Cerebral Wattage

360 degree assessment - a reality, not the reality

360 Degree Feedback: A Reality, Not The Reality

The world would be a different place if we abandoned or social niceties and spoke honestly to one another.  And I mean really honestly. For example: what if you could tell your boss, “Your constant negative feedback is demotivating me. It feels like nothing I ever do is good enough.” Scary? Perhaps. Most people avoid such conversations. After all, conflict can be terrifying. Negative emotions can get released, arguments can ensue, and people are often concerned about potentially damaging their career prospects.

Even if you do find the courage to confront, the other person can always write it off as unimportant: it is just one view. The result: most people have little idea how others see them or how they come across, so they rarely ever change.

360 DEGREE SURVEYS: A BETTER WAY

Well, imagine if there was a better process for getting and giving feedback. A process that is safe, diplomatic, clear and unarguable. Fortunately, the world of work has created just such an instrument. It is called a 360° survey. It’s not perfect, but it works very well, and has a place in every organisation.  I say this because I have delivered several hundred 360° survey feedbacks over the last decade, and with few exceptions, they have created a great opportunity for the recipients to grow.

Science also supports the value of 360° surveys. In the 1990’s, Swedish psychologist K. Anders Ericsson did some revelatory work on the issue of talent. Before his research, the predominant view was that you needed to be born with special talent to excel. Ericsson’s research showed something different, and something so basic it seems almost too simplistic to mention. He investigated people at the top of their fields in music, sports and other pursuits, and discovered that experts in their fields practiced way harder than people who did not perform as well.

Therefore, it is not that a natural talent is unimportant, but that shaping a natural talent requires really, really hard work. It’s where the idea of 10,000 hours came from (and which Malcolm Gladwell made famous). But just as importantly, Ericsson also found that practicing in itself was not enough, but rather one had to practice “…just beyond one’s level of proficiency.”

This insight has profound implications for the world of leadership, where feedback is rare. Senior people in business rarely get honest feedback from those around them on how they are doing. Also: senior, experienced people are often the most complacent. Having worked their way to the top, they mostly believe that they are effective. Yet this is not always the case.

In his research, Ericsson did a comparison between the effectiveness of newly minted therapists vs. veteran therapists. You’d expect all the experience of the veteran therapists would make them significantly better than those who had just come out of their apprenticeships. But in fact, just the opposite was true. The newbies outperformed the veterans! What was going on?

After studying the results, Ericcson came to the conclusion that the veteran therapists had stopped receiving feedback many years ago and had thus become complacent. They had stopped growing.

The rookie therapists were constantly being soaked in feedback, which allowed them to change their behaviours more rapidly and more frequently.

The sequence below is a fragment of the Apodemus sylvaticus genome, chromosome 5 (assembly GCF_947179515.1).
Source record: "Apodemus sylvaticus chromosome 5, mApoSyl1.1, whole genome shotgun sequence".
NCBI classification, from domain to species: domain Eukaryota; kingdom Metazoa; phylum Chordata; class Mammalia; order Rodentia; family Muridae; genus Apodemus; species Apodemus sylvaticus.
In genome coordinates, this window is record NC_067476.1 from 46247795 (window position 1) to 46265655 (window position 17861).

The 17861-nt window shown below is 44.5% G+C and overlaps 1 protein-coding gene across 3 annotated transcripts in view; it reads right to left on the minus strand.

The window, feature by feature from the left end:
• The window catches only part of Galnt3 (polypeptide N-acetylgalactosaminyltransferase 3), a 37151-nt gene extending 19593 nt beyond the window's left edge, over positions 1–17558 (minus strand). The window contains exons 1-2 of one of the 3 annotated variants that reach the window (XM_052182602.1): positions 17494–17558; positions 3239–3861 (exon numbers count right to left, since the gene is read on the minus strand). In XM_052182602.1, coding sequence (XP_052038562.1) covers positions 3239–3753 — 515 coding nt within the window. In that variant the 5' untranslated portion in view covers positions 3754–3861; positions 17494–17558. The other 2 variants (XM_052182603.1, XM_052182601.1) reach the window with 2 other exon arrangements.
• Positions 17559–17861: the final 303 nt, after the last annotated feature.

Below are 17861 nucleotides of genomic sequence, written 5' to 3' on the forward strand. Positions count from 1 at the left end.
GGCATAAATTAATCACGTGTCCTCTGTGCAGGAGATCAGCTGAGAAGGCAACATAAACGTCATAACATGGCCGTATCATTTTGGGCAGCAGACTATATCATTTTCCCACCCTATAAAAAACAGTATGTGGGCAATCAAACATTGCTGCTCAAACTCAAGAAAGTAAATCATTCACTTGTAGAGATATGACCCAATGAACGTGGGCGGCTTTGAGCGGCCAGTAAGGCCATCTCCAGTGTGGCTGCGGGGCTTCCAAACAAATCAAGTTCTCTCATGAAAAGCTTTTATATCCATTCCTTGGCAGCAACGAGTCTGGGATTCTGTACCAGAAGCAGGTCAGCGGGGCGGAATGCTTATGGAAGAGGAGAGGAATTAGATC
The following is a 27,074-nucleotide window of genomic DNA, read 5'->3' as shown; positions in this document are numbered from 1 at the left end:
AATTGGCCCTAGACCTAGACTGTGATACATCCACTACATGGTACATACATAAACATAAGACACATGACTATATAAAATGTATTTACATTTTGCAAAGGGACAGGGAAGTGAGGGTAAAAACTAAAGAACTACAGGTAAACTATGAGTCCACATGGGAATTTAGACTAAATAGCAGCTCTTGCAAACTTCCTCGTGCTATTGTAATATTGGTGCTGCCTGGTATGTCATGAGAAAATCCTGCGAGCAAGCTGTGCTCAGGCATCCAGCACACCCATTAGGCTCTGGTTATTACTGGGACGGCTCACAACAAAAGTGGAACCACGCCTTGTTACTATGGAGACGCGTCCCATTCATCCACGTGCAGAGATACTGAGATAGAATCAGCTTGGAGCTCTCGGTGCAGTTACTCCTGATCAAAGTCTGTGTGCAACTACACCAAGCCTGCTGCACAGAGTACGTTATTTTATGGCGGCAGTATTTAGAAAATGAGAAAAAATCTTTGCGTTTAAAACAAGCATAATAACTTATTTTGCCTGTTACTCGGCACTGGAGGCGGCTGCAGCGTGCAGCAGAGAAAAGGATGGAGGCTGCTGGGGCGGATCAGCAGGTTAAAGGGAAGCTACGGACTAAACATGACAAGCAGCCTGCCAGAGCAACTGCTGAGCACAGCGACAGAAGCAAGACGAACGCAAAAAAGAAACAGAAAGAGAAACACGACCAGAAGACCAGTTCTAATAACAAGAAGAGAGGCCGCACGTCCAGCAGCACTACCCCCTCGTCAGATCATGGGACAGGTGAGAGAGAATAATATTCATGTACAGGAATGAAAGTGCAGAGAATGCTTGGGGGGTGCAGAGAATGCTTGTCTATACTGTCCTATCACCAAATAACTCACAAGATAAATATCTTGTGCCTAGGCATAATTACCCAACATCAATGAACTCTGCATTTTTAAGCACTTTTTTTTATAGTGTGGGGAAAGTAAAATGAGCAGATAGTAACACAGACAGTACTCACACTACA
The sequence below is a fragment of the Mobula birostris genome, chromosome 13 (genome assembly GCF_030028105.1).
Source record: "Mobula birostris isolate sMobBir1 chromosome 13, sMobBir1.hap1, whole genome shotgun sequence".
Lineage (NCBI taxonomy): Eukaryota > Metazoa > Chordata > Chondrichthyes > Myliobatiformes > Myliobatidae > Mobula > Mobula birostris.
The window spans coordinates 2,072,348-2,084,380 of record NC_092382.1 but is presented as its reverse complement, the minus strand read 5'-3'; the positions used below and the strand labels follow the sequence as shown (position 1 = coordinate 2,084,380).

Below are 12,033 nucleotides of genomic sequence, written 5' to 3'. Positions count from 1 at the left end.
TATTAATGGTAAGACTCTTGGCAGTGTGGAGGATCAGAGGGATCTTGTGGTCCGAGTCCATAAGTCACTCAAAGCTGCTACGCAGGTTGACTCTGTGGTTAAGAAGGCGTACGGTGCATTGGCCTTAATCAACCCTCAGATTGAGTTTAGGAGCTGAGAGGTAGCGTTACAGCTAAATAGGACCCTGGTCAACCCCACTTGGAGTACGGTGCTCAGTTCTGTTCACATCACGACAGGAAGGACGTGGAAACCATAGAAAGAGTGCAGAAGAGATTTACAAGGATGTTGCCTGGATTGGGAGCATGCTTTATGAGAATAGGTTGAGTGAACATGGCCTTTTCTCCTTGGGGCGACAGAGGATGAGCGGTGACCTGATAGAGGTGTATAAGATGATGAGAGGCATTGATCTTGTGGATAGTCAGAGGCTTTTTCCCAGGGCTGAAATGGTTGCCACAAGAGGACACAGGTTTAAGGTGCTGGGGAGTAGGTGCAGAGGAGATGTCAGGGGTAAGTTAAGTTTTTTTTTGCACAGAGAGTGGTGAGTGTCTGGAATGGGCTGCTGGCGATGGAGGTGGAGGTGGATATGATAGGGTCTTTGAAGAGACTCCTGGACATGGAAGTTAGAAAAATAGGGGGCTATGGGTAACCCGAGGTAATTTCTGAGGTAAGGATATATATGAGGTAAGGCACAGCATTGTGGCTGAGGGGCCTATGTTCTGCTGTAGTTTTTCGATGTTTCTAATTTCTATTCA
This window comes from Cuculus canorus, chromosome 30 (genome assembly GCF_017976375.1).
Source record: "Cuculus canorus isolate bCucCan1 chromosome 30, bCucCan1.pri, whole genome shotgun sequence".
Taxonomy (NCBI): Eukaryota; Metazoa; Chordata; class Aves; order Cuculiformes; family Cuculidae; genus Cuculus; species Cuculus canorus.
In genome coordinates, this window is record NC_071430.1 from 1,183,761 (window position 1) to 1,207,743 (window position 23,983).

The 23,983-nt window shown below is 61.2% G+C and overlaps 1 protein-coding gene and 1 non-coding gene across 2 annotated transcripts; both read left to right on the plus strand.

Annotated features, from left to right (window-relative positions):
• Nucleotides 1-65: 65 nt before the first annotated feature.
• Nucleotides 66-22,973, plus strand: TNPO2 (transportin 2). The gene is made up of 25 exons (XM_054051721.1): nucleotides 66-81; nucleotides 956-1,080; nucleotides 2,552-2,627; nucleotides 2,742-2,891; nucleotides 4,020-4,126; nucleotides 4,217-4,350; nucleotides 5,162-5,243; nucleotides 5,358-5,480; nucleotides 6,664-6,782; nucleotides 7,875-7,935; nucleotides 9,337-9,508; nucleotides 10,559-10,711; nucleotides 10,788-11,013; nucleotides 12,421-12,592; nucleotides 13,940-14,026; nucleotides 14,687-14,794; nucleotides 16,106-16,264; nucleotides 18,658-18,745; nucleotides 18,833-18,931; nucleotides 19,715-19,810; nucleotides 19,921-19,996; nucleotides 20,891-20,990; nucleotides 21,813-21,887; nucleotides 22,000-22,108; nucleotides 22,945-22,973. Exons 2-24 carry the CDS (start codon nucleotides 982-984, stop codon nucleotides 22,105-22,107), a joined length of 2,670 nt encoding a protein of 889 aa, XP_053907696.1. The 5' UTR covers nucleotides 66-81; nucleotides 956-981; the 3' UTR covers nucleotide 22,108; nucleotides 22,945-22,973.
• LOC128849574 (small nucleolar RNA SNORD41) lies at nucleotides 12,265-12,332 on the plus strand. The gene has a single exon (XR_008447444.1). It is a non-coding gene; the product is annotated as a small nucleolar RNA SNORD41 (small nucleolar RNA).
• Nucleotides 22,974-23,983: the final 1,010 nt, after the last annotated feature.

The unstructured, often puzzling skill of leading others is likely to behave in the same way. Recently trained leader who have been honing their skills on workshops and developmental sessions are likely to be rated higher than veteran leaders who have been on auto-pilot, doing the same thing for 20 years.

THE POWER OF THE 360 DEGREE SURVEY

This is the power of the 360° survey. By taking seriously the message inside the results, it offers the central participant clear direction of where to grow. The feedback must be done in such a way as to create an openness with the leader, to avoid getting bogged down in making excuses or justifications.

Done effectively, a good 360° survey offers the leader a moment of truth, an opportunity to take the message from multiple people and alter their behaviour. In our lifetimes we hardly ever get to see ourselves the way the world sees us. The 360° survey is the best tool we know for helping us see ourselves more accurately. It is a privilege to be at the center of one, but will only ever be a theoretical exercise unless it is acted upon. The feedback in a 360° survey can be a profound moment for the leader as it offers an nonthreatening appraisal of the person’s abilities, brand in the business and urgent areas to address.

For more information on 360° surveys, have a look at our 360° Assessements page – and get in touch with us if you’re ready to move forward and make use of the power of the 360°.

Author:
Dr Hilton Rudnick
Photo credit:
Aaron Burden and Unsplash

Dr Hilton Rudnick
Hilton started his working career in IT as a coder, and then surprised everybody by becoming a psychologist. He always said that being the boss would not change him, but everyone knows that it has. He has been labelled grumpy, acerbic, irascible, contentious and a whole bunch of other words he does not understand. Fortunately as a well adjusted psychologist, its water off a duck’s back. Hilton has a PhD in psychology and still conducts research though hardly ever finds the answers he is looking for. An aspirant documentary film maker, Hilton has hundreds of good ideas that have yet to see the light of day. He is frankly just too busy working, keeping a steady hand on Omnicor’s tiller. Hilton is an avid collector of music everyone in his family thinks is impossible to listen to; he can talk at length about the lack of standards in contemporary hip-hop.

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